“¡Yo existo!”—“I exist!”

It is a powerful rallying cry—and the name for an upcoming research project and campaign in Santiago, Chile, on perceptions of people with disabilities, one for which International Scholar Alexis Palá ’15 recently won a Fulbright US Student Award. An anthropology major, she is one of seven students who have worked closely with Kellogg out of the ten Notre Dame seniors selected for the prestigious award.

Palá entered Notre Dame with a clear purpose: to gain a deeper understanding of disabilities, particularly intellectual disabilities, and then to work to end discrimination against people within this population. With the support of Kellogg Faculty Fellow Vania Smith-Oka, she dedicated herself to her goal: taking coursework, honing her research methodology skills, living in a L’Arche community, and working with children and adults with intellectual and developmental difficulties.

Most importantly for winning a Fulbright, she conducted extensive research in Santiago (twice funded by Kellogg) and Madrid (funded by the Nanovic Institute) for her senior thesis on the quality of opportunities provided to people with disabilities, how they perceive themselves, and how they are perceived within their communities.

The seed for Palá’s interest and crusade is personal; her older sister, Lauren, has Down syndrome.

“Eight years ago, I realized one day that I, myself, was setting barriers for Lauren,” Palá reveals. “There were some conflicts between us at the time, because I did not see her as a person with full potential but saw her first for her disability. When I began to actually see Lauren for the many abilities she has always possessed, I began to work with her rather than against her.”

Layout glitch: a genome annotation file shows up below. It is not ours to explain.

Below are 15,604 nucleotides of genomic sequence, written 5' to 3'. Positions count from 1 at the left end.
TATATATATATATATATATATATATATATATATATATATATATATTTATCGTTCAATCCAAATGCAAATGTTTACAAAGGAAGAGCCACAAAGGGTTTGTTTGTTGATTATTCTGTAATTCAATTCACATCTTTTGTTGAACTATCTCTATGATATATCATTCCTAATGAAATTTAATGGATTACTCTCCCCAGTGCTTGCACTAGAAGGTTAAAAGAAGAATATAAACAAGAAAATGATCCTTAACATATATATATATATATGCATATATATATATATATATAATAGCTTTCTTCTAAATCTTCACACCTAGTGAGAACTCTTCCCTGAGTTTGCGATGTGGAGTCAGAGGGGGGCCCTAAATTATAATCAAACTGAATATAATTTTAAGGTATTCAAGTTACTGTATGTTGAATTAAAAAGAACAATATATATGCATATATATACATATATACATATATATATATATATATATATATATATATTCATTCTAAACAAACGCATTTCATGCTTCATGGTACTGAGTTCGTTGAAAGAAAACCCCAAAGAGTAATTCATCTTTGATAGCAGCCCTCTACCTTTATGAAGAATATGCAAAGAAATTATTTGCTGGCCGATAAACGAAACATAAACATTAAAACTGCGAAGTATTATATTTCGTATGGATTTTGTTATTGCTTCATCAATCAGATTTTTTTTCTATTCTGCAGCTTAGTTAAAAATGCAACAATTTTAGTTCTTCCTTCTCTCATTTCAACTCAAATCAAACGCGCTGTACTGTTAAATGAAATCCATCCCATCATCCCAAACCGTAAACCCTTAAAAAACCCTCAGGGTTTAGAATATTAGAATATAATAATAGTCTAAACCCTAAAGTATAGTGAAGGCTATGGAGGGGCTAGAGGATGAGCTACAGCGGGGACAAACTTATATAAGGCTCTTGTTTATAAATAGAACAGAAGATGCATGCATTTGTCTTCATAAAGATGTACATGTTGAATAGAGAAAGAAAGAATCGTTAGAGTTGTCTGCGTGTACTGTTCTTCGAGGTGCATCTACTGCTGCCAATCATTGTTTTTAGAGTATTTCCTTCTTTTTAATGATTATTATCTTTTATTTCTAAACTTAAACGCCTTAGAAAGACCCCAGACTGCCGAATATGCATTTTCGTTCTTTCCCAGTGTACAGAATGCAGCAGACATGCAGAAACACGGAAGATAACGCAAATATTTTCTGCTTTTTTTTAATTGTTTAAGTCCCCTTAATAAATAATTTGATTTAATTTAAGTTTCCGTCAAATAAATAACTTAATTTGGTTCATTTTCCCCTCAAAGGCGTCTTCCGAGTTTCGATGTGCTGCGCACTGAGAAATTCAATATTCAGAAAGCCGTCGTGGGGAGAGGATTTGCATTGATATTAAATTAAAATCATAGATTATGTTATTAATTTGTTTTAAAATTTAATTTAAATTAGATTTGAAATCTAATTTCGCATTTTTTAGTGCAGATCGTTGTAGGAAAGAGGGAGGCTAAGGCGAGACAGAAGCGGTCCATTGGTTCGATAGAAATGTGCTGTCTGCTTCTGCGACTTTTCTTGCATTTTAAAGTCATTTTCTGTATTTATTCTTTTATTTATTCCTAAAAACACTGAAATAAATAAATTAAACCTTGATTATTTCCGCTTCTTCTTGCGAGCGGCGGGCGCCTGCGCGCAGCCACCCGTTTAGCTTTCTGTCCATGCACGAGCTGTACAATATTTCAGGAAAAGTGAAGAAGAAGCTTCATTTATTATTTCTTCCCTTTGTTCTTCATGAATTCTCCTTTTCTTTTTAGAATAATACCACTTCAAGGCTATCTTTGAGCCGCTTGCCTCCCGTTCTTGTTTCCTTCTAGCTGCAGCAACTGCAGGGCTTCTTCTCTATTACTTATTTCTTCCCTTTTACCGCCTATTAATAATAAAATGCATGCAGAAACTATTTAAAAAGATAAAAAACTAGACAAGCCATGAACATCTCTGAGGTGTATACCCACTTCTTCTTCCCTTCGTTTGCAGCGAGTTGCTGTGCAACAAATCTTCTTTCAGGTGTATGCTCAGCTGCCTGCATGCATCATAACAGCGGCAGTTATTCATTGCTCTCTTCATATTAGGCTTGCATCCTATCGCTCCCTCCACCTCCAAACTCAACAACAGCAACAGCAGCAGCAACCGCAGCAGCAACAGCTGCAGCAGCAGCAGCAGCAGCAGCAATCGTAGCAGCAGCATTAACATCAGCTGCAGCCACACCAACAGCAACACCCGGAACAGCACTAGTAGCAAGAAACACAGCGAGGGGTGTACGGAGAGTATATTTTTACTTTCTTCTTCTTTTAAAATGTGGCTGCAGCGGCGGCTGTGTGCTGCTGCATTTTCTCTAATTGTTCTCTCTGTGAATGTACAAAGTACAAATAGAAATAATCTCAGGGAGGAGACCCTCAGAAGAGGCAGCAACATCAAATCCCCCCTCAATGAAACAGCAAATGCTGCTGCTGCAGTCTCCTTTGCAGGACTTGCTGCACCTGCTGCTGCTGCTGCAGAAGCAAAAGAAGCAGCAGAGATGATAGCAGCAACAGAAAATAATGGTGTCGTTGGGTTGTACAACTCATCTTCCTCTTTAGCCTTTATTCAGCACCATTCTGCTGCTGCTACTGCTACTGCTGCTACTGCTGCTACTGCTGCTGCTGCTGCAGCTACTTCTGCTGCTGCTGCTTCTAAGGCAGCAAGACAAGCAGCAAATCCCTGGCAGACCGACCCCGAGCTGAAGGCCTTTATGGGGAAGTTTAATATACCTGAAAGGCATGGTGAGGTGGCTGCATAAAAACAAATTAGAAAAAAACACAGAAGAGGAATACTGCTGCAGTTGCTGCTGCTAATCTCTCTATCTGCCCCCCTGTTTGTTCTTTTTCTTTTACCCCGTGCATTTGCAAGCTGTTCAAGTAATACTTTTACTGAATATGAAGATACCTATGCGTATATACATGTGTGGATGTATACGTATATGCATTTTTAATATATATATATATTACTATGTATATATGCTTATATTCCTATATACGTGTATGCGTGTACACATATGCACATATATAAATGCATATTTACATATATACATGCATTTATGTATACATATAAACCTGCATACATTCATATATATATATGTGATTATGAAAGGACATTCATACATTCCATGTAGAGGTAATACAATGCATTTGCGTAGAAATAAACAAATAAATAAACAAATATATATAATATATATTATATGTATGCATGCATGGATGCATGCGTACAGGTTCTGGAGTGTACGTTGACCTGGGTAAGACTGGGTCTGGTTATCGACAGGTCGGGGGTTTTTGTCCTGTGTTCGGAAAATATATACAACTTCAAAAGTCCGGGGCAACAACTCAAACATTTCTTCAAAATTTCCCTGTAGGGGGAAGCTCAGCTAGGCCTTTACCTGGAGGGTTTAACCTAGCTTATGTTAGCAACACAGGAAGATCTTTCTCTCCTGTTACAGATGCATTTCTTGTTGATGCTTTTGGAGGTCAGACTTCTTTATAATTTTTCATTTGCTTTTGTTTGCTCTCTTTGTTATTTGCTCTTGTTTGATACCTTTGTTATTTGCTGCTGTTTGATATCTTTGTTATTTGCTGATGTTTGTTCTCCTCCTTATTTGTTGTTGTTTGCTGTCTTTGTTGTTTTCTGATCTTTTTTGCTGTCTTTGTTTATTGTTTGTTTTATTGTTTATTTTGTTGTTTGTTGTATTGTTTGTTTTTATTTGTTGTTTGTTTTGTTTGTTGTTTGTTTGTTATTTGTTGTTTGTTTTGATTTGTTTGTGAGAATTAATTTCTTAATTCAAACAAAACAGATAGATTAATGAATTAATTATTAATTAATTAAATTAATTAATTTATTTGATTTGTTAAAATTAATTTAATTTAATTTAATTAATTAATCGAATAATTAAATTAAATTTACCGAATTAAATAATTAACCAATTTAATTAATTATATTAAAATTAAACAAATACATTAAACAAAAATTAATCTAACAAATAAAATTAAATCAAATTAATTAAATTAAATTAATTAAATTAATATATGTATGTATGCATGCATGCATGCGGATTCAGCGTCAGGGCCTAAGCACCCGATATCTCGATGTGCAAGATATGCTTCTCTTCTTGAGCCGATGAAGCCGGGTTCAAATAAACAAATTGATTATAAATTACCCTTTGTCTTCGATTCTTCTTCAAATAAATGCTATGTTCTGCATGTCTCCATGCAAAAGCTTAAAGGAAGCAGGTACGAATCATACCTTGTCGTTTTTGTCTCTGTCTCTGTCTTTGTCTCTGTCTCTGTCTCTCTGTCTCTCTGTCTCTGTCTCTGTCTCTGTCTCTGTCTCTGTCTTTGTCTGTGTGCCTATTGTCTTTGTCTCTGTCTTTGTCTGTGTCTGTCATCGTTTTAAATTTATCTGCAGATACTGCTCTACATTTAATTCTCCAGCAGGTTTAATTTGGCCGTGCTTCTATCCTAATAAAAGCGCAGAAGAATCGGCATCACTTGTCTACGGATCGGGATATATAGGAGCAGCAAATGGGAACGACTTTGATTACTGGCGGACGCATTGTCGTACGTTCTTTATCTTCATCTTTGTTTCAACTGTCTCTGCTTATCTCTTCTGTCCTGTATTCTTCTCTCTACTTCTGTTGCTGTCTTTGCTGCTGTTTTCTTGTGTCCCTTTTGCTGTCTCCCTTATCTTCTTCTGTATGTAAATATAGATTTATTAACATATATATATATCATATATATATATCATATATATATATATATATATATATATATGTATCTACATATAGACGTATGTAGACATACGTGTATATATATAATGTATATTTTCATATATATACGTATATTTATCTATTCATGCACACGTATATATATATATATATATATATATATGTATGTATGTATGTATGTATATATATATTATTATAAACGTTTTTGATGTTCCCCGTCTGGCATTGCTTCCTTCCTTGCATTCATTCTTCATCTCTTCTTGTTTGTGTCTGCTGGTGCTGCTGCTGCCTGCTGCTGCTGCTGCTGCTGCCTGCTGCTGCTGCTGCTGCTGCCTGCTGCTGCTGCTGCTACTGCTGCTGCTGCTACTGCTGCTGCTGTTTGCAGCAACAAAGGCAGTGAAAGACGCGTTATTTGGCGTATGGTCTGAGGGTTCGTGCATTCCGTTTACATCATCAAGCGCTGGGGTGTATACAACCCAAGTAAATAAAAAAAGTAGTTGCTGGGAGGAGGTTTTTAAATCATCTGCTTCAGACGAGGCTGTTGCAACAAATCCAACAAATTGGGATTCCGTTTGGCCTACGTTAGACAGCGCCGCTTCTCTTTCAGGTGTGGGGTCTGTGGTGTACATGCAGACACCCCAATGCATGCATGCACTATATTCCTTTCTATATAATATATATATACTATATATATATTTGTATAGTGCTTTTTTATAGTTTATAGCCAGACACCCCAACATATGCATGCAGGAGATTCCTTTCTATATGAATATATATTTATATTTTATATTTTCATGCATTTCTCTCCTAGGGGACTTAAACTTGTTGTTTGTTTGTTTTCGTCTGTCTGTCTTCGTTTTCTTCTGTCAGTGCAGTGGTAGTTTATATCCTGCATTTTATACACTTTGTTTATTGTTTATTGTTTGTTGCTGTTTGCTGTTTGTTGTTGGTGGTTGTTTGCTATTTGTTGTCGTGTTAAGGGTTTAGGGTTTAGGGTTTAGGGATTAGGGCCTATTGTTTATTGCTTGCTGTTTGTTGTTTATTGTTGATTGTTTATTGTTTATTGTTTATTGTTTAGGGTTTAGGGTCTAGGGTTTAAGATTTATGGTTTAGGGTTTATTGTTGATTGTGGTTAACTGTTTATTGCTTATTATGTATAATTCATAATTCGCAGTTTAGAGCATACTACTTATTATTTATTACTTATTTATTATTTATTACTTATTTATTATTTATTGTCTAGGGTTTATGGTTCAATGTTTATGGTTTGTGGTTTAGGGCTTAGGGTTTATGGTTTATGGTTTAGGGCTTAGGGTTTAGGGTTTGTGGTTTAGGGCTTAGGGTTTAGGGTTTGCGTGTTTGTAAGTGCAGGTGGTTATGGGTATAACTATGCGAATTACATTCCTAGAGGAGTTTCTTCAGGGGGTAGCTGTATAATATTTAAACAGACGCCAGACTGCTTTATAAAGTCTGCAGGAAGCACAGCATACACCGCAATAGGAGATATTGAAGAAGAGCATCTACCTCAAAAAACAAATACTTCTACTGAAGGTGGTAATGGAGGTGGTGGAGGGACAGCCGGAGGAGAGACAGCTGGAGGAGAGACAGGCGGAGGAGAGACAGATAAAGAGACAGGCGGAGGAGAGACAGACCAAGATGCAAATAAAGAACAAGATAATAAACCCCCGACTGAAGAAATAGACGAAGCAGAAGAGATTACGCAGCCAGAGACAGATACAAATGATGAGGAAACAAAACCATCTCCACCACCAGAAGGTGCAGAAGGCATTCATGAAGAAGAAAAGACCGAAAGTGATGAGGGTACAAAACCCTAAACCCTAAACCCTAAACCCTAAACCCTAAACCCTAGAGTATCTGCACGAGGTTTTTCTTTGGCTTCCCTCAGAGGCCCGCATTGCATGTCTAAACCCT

Palá’s Fulbright project in Chile aims to replicate that same thought process in others.

In 2010, Chile signed and ratified the United Nations’ Convention on the Rights of Persons with Disabilities, which proclaims that “all people must be provided with the opportunity to live to their fullest potential, whatever that may be.” Yet, within a country in which an estimated one in eight persons has a disability, there are many contradictions. As is true around the world, Chileans with disabilities are still stigmatized, discriminated against, and marginalized.

Palá’s two summers in Santiago were critical both for her thesis research and, as it turns out, for laying the groundwork for the Yo existo campaign. During her second summer in particular, she networked with organizations within the disabilities movement and built an advisory board composed of leaders from those organizations.

With their help and insights, she tackled the problem of how to move beyond acknowledging the realities of stigmatization and into action.

“I was inspired to design and launch the Yo existo campaign,” Palá explains, “after hearing from a board member that a Chilean politician had remarked to him that the dogs that sleep in front of the Palacio de La Moneda are more visible in society than persons with disabilities.”

Palá’s Fulbright project has three parts: a baseline survey to better understand the context of discrimination in Chile and knowledge about human rights before the launch of the Yo existo campaign; the crafting of effective educational materials; and a large-scale campaign directed both at people with and without disabilities, followed by a month of calibrating the campaign’s impact and planning how to build on it.

It is a high-stakes project—one that Palá fully acknowledges came into existence through the contacts made through Kellogg.

“I honestly owe everything to Kellogg,” she says. “My thesis research in Chile and the guidance I received from Dr. Smith-Oka motivated me to apply for the Fulbright. I wanted to act upon the data that I had gathered and to give back to the organizations that have given so much to me.”

Palá anticipates that not only will her campaign nudge Chileans further into acceptance of people with disabilities, but personally, it will teach her critical skills on translating policy into action.

“My goal is to become a lawyer who is dedicated to protecting the human rights of marginalized populations,” she says. “I want to devote my life to promoting mutual respect and understanding of all types of diversity—disability, language, nationality, or background.”